Zanzibar is almost 100 % Muslim. It has a rich Islamic history that would need a separate article to describe. The architecture is entirely Islamic, with Iranian influence being most pronounced. It was people from Shiraz that first landed on Zanzibar Island in the ninth century. They did not venture into the mainland until later barring the city of Bagamoyo, about 70 km north of Dar es Salam. The sultan’s palace in Zanzibar, now a museum, sits majestically at the seafront.

Tanzania sits at the crossroads of history and geography. Historically, it was the Muslims from Yemen, Omanm and Shiraz that first arrived in Zanzibar and later ventured into mainland Tanganyika. The early Muslims were seafaring traders. In fact, even before their trading ventures, a group of more than 100 Muslims had sought refuge in Abyssinia (today’s Ethiopia and Eritrea) to escape persecution from the Makkan mushriks in the fifth year of the Prophet’s (pbuh) mission in Makkah.

Sharing borders with eight countries, Tanzania boasts the famous Kilimanjaro Mountain as well as hugs a portion of Lake Victoria in its northwest. It is a land full of lush green trees and plenty of fruits. Situated south of the equator, it gets plenty of rain in April and May, at times heavy. This writer visited Dar es Salam from May 4–11 and came in the thick of the rainy season. Temperatures at this time of year hover between 25–30 ˚C. In summer (Decem-ber–January for Tanzania, being in the southern hemisphere) they rise to 35 ˚C and upward.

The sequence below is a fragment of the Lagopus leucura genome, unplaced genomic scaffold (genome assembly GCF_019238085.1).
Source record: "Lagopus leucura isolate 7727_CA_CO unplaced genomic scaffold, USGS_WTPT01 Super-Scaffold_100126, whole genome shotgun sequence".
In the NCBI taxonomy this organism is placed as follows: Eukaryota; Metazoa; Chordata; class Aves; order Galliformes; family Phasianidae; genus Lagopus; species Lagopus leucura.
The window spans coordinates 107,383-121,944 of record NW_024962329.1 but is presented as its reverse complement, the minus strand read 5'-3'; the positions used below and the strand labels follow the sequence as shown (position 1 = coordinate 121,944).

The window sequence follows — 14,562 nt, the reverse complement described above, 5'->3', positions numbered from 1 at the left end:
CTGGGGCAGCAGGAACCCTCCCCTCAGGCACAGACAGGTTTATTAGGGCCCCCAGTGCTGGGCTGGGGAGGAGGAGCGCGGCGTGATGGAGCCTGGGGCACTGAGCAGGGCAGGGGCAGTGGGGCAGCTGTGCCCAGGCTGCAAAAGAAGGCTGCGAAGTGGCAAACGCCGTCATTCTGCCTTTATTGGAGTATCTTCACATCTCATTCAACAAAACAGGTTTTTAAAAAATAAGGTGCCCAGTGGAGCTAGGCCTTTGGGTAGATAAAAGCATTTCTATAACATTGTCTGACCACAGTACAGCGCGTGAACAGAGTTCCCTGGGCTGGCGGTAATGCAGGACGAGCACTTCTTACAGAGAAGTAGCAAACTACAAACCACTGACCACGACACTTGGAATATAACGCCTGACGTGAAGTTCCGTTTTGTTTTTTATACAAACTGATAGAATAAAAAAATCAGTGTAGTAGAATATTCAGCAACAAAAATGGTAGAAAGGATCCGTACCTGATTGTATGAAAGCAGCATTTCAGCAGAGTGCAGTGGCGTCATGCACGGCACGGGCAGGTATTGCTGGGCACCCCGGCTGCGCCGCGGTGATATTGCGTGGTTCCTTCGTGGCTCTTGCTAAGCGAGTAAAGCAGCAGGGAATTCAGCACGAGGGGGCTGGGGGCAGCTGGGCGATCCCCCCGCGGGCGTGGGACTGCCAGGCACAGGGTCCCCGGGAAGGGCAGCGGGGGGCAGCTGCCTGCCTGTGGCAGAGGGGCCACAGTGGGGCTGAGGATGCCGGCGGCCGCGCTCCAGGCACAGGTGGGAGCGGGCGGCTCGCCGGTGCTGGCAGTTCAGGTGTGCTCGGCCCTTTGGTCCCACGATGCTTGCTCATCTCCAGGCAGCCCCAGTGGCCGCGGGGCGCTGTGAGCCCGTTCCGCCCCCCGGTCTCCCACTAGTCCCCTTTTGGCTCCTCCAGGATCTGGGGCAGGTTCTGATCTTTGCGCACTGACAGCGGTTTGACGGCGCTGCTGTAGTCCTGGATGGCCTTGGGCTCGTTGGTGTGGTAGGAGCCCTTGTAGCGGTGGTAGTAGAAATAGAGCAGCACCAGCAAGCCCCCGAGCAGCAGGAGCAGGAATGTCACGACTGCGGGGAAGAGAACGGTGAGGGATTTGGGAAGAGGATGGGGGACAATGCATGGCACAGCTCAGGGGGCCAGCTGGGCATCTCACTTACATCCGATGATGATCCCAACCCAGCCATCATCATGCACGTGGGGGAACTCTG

Since independence from Britain in 1961 (before that the Germans colonized the country but Muslims rose up in revolt and drove them out in 1906 only to be colonized by the wily British), the country has functioned according to an unwritten rule. If the president is a Christian, the vice president is Muslim and vice versa. This has served the country well. Corruption, like in most other countries, appears to be a debilitating problem. This also explains why there are so many potholed roads in the inner city. The other reason of course is the construction of high-rise apartment buildings where once a single or double storey house was. This has caused increase in population and the resultant traffic congestion, especially in the inner city.

The solution is to have an efficient public transit system but that would require massive capital investment. International lending institutions — the World Bank and International Monetary Fund — do not support such ventures because they are not profitable even if they are of benefit to the people.

In the absence of a carefully planned traffic system, road congestion is only going to get worse with the resultant loss of time for most people.

ICIT Director Zafar Bangash was in Tanzania last month to participate in conferences at the University of Dar es Salam and Zanzibar, the latter of which was by students from the International Relations Department of the University of Zanzibar.

Article from

Crescent International Vol. 46, No. 4

Ramadan 06, 14382017-06-01